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Suppressing Our Pain

Our addictions can manifest from different mental and emotional patterns, many of which we aren’t conscious of, that are operating under the surface of our awareness. These patterns impact us in strong ways and contribute to the development of our very self-destructive addictive cycles. One of our most common patterns is our tendency to suppress our pain. Whenever a thought, emotion or memory arises that we don’t want to deal with, we try to block it out. We bury it deep down within us, where we hope it will disappear with time and avoidance. In actuality, it usually festers and worsens the more we try to deny it and pretend it isn’t there. It grows stronger, feeding our addictive patterns and causing us tremendous pain.

When we’re able to confront our pain head on, we take away the need for our addictions. We don’t need to try and escape our pain, distract ourselves from it, or hide from it. Our addictions function as our coping mechanisms for handling our pain, and when we suppress it rather than dealing with it, we feel even stronger urges to give into our addictions. The stronger our unhealed pain and the more intense our unresolved problems, the stronger and more overpowering we feel our addictive urges and the temptation to use our drugs of choice.

Our tendency to suppress our pain often comes from fear, fear of facing the memories of our traumatic experiences, fear of confronting conflicts in our relationships, fear of owning up to our past mistakes and wrongdoings, fear that we’re inadequate and unlovable. We feel a strong reluctance to feel the discomfort, uneasiness and anxiety that come with fear. We feel resistant to our fear, and we try to avoid feeling it at all costs. Our addictions make us forget our fears temporarily. When we’re high, we feel more confident and at ease, powerful, invincible even. We forget why we were so paralyzed by our fear in the first place. Our worries recede from our minds. The more we learn about our emotional patterns, especially our tendency to suppress our pain, we realize that most of our coping mechanisms are actually quite unhealthy for us. Not only do they fuel our addictions, they compound our pain because we’re resistant to facing it and it is therefore worsening over time. In addition, our addictive patterns cause us to self-destruct so much, and also to hurt other people, that we’re continuing to cause ourselves more pain to have to heal from, which we then suppress, creating vicious cycles of avoidance, denial, suppression and the intense after-effects of addiction, depression and other mental illnesses.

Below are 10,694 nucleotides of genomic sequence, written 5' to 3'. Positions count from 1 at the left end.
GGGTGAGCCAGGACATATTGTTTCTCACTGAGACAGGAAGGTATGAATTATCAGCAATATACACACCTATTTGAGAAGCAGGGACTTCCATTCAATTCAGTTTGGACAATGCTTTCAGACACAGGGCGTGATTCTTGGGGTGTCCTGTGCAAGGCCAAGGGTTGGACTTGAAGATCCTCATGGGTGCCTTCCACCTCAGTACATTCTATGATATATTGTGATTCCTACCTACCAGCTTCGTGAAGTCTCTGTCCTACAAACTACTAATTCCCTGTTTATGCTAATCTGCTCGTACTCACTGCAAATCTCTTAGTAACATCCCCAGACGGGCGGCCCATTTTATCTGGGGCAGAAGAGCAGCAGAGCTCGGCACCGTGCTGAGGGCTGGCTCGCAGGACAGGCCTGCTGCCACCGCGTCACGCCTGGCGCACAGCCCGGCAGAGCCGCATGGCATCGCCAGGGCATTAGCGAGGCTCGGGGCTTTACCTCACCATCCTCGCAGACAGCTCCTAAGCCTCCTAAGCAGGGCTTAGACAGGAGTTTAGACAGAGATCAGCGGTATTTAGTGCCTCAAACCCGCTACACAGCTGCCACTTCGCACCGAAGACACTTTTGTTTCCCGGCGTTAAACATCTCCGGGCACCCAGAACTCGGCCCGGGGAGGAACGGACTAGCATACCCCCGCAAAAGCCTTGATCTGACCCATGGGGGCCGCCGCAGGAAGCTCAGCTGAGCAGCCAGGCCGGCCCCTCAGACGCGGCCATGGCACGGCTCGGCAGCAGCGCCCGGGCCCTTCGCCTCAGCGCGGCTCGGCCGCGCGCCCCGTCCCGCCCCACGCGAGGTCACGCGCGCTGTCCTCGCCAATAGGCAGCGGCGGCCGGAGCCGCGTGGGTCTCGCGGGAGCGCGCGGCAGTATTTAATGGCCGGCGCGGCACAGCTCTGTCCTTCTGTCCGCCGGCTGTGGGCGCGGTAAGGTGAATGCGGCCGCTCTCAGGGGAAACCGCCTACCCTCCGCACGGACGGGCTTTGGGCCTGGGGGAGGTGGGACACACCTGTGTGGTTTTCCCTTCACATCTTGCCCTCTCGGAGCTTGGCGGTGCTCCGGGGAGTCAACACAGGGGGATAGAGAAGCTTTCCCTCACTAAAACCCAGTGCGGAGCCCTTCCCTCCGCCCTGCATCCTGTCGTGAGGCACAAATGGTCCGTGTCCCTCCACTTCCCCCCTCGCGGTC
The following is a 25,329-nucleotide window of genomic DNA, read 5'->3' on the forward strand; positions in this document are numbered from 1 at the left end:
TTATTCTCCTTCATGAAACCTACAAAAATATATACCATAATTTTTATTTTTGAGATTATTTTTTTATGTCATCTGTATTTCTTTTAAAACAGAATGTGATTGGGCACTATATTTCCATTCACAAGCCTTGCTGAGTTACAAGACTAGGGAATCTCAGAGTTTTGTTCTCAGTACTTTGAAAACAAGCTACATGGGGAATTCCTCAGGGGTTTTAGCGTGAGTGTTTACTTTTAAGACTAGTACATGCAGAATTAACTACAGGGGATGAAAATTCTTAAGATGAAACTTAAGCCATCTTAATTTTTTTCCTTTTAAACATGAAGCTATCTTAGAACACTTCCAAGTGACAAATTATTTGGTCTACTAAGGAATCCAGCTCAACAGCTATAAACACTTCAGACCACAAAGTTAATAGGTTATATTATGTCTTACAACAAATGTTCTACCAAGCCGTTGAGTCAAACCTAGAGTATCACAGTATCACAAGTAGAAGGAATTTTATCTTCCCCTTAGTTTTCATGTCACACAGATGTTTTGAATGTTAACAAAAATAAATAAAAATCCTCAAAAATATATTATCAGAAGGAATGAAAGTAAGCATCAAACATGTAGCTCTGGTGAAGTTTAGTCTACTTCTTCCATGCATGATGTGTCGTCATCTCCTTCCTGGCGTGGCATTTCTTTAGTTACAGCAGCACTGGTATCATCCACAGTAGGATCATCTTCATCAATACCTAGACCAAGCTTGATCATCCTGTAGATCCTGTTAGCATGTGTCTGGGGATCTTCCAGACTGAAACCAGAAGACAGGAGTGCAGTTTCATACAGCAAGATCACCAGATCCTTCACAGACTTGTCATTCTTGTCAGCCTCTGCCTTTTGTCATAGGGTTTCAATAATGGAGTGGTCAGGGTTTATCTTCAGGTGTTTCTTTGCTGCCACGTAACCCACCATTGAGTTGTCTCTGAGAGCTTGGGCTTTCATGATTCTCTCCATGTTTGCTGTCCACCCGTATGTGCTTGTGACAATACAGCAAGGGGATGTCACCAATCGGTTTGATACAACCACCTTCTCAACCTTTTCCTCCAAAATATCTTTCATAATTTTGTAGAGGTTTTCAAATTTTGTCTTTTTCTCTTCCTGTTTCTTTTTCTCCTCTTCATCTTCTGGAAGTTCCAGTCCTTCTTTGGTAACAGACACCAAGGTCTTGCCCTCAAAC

At The Guest House Ocala, we have personal recovery experience and over 12 years in the recovery industry. We have helped countless people recover, and we’re here to help you too. Call 855-483-7800 today for more information.